Our Wyoming is a collection of short stories highlighting the unique characters and characteristics of our state. From the release of buffalo on the Wind River Reservation, to the artisan blacksmith in a small Wyoming town, to the story behind the way in which some of the unique names have been bestowed upon our communities, Our Wyoming seeks to explore what makes our state uniquely ours.
In the northeast corner of the state, Sundance has a unique blend of access to the Black Hills, a rich history of mining, and a future of embracing tourism to keep the town thriving. We'll learn about the native ritual of the Sundance, talk about the history of the town, and discuss how embracing a criminal can be a ticket to prosperity.
Glenrock may seem unassuming, but much of Wyoming's history can be traced to events that took place there. We'll visit Glenrock to explore the influential history of that area.
Bill Briggs is considered the father of extreme skiing. His crowning achievement came when he decided to conquer the Grand Teton by becoming the first to make a skiing descent of the majestic mountain.
As a young woman, Audra Draper used her work ethic and ambition to break into a field dominated by "crusty old men", and became the first female Master Bladesmith in the world. Her efforts helped pave the way for other women to chase their dreams of knifemaking.
Dubois has a proud tradition of hard workers, stunning scenery and wildlife, and a strong sense of community. In this Our Wyoming, we'll cover these topics, and explore the unique pronunciation of the town name, which came about to spite a congressman from Idaho.
Black powder skeet and trap shooting is a thing in Wyoming.
Havely Holt, a first time hunter, journeys out with former Chief Justice Marilyn Kite to try her luck during the Wyoming Woman's Antelope Hunt competition.
Former Miss Wyoming and Manager of the Diamond 4 Ranch explains what makes Wyoming unique.
Follow these paleontologists as they explore an ancient cave that holds clues to what wyoming looked like during the last ice age. They'll have to employ everything from single rope caving techniques to ancient dna analysis and radiocarbon dating to get as much data as they can during their 3 year expedition.
Thermopolis was named for exactly the reason you'd suspect. Thermal features + city (in Greek) = Thermopolis. But there's more to the town's history than that!
Lifelong Wyoming resident and WWII veteran Tom Guthrie shares his experience being deployed to the pacific from 1943 - 1945.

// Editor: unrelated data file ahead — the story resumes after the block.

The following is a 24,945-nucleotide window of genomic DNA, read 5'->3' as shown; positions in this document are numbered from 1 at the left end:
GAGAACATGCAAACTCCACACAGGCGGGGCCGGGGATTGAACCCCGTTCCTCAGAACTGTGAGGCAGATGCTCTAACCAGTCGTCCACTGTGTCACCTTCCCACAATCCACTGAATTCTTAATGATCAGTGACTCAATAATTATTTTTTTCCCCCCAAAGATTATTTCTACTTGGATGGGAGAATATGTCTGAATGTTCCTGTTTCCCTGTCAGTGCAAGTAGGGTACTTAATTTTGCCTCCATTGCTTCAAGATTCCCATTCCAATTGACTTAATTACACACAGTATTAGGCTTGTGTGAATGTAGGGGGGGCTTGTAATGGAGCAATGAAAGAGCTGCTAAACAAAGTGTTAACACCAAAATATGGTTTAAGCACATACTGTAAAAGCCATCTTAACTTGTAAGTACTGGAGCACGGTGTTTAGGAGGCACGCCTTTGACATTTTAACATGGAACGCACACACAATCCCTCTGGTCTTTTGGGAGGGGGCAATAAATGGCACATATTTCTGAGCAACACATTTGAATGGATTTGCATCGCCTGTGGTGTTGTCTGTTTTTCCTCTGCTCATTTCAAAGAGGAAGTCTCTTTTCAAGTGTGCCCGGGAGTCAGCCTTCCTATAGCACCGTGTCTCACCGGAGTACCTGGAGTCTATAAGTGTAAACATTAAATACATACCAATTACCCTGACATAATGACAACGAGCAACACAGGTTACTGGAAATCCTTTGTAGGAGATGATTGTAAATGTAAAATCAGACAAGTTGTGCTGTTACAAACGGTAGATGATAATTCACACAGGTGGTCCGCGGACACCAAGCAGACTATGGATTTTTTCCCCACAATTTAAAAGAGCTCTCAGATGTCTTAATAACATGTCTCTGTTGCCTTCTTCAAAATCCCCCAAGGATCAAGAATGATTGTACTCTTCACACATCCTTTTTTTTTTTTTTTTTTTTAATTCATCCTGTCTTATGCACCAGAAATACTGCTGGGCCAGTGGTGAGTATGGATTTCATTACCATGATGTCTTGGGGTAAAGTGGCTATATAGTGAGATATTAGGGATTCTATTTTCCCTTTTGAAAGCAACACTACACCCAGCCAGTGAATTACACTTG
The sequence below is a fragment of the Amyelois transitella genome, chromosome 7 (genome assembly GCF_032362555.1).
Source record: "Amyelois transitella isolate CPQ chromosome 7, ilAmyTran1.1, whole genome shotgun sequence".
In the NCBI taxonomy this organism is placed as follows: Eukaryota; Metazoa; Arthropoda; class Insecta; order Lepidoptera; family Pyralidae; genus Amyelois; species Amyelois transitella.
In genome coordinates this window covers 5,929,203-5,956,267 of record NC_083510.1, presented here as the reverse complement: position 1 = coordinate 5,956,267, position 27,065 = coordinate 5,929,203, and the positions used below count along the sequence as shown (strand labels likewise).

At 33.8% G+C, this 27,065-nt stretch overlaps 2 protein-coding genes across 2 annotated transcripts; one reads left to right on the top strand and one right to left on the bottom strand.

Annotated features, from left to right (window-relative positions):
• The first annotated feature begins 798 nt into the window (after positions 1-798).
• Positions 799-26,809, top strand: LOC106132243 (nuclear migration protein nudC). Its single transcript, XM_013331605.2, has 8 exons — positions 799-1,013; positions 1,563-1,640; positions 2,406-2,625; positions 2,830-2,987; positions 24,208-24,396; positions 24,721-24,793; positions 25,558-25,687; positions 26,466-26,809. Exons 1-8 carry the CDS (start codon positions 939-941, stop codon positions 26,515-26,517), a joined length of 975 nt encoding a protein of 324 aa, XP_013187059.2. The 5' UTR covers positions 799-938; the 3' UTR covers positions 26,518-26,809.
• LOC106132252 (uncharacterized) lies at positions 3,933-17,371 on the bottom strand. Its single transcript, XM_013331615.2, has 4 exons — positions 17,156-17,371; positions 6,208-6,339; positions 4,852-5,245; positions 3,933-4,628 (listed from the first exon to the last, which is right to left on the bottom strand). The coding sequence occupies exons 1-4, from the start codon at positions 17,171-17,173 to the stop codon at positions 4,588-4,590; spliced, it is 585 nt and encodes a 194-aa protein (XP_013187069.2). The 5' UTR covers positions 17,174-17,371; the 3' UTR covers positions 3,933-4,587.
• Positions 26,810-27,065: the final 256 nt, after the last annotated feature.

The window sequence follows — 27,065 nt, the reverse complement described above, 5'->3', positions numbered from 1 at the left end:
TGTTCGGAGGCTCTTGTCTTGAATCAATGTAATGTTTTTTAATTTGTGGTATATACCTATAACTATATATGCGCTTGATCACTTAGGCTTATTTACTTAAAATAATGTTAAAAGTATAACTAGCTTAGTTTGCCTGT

High-Elevation Wyoming Sauger are a unique species but are related to the walleye. After a massive decline in population, Tribal, State, and Federal wildlife agencies attempt to rebuild their numbers.
Chugwater would certainly make the top 5 of oddly named towns in Wyoming. In this episode we explore the history of Chugwater and how it got its name.
It might seem like old world craftsmanship has gone by the wayside. But in Pavillion, Wyoming, Dave Leniger is keeping one of those traditions alive. To him, there is nothing more satisfying than hand forging something useful from raw steel.
Bighorn sheep were once prolific across Wyoming. In this episode we look at what happened in to the Sinks Canyon herd, and how a number of people and organizations have come together to study the neighboring Temple Peak herd of bighorn sheep, one of the last remaining in the southern Wind River mountains. Their findings will be used to determine whether or not it would be beneficial to add additional sheep to the area.
Small towns with storied histories dot the Wyoming landscape. In this episode we look at Encampment and how it's past present and future help make Wyoming unique.
Wyoming has the highest density of Golden Eagles in the western United States, and only a handful of people trying to keep it that way. For Nathan Barnes, executive director of Wind River Raptors, the life and death consequences of rescuing and rehabilitating these injured, orphaned, or ill birds of prey is part of the job.
Every year thousands of Mormon youth travel to Wyoming from across the United States to pay tribute to the pioneers who settled the West. WyomingPBS explores the challenges and lessons learned as they walk, push, and pull their belongings by handcart for over 30 miles across the barren Wyoming plains.
Since 1885 the Shoshone people have been without buffalo on their land. After decades of effort beginning in the 1990's a coalition of individuals and organizations led by Jason Baldes have taken the first step in returning the North American Bison to their native lands. No where is this action more culturally and ecologically significant than on the Wind River Indian Reservation in central Wyoming.